Baldwin-Wallace College North Campus Historic District

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Baldwin-Wallace College North Campus Historic District
Wheeler Hall Baldwin Wallace University.jpg
Wheeler Hall one of several buildings in the restrict
Location Berea, Ohio
Nearest city Berea, Ohio
Area Baldwin Wallace University
NRHP reference # 12001210[1]

Baldwin-Wallace College North Campus Historic District is an area of land on the north end of the Baldwin Wallace University campus. BW is a four-year private, coeducation, liberal arts college in Berea, Ohio, United States. The school was founded in 1845 as Baldwin Institute by Methodists settlers. Eventually the school merged with nearby German Wallace College in 1913 to become Baldwin-Wallace College, which changed its name to "Baldwin Wallace University" in 2012.[2] Several buildings since its founding have been established on the National Register of Historic Places, establishing this area as the Baldwin-Wallace College North Campus Historic District. This area is the second historic district added to the campus which includes the BW's South Campus Historic district[3][4]

The district[edit]

The Baldwin-Wallace College North Campus Historic District is bounded by East Fifth Avenue on the north; Beech Street, east; East Bagley Road, south and Front Street, west.[4] The Baldwin-Wallace College North Campus Historic District includes a total of 14 buildings and one structure.[4]

The district features a variety of collegiate, religious, and residential buildings in a campus setting, mostly constructed of Berea sandstone and brick between 1866 and 1958, and representative of architectural styles from the late 19th and early 20th century including Richardsonian Romanesque, High Victorian Gothic, Georgian Colonial, Tudor Revival and mid-century Modern[4]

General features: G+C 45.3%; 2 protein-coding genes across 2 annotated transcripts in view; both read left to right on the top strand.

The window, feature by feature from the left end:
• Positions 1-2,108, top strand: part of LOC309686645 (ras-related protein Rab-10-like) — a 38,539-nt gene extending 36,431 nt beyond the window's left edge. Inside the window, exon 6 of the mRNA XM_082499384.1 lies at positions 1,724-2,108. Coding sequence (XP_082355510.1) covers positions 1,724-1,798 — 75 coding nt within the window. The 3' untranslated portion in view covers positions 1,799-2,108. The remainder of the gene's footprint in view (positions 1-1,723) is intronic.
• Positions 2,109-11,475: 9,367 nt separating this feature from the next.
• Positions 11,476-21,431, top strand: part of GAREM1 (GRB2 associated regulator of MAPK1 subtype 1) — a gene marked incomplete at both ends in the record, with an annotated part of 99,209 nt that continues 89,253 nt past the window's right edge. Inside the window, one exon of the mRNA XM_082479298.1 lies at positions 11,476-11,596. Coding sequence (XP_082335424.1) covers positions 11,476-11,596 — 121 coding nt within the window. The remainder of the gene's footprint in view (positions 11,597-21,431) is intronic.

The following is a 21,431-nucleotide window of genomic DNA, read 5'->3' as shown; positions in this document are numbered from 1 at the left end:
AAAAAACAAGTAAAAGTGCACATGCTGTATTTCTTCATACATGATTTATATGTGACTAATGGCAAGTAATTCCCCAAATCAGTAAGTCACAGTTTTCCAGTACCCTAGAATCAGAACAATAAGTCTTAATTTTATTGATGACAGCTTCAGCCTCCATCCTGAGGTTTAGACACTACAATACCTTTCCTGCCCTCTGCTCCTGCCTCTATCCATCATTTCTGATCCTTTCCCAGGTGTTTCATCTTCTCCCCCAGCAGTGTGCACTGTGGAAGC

Building List[edit]

Image Building Address Completed Last Major Renovation Current usage Ref
Baldwin Library Malicky Center Baldwin Wallace University.JPG Philura Gould Baldwin Memorial Library
(Malicky Center for Social Sciences)
33 E. Bagley Road. 1894 2001 Academic [4][5]
Carnegie Hall Malicky Center Baldwin Wallace University.JPG Carnegie Science Hall
(Malicky Center for Social Sciences)
33 E. Bagley Rd. 1882 2001 Academic [4][5]
Wheeler Hall Baldwin Wallace University.jpg Wheeler Hall
(Recitation Hall)
300 Front St. 1891 1990's Academic [4][5]
Wilker Tefler Hall Baldwin Wallace University.JPG Wilker Hall 320 Front St. 1960's 2011 Academic [4][5]
Wilker Tefler Hall Baldwin Wallace University.JPG Telfer Hall (LES) 336 Front St. 1960 2011 Academic
Ward Hall Baldwin Wallace University.JPG Ward Hall 36 E. Fifth Ave. 1940's Academic [4][5]
Burrell Observatory 2 Baldwin Wallace University.JPG Burrell Memorial Observatory 42 E. Fifth Ave. 1940 Observatory [4][5]
Presidents House Baldwin Wallace University.JPG Alumni House/President’s House 329 Beech St. 1935 1986, 2008 Residential [4][5]
Safety and Security – Tudor House 296 Beech St. Office [4][5]
North Hall 309 Beech St. 1960 Residence Hall [4][5]
Findley Hall 265 Beech St. 1957 2000 Residence Hall [4][5]
Lang Hall BWC.JPG Lang Hall 253 Beech St. 1928 Residence Hall [4][5]
Ritter Library Baldwin Wallace University.JPG Ritter Library 57 E. Bagley Rd. 1957 2009 Library [4][5]


Academic & administrative spaces[edit]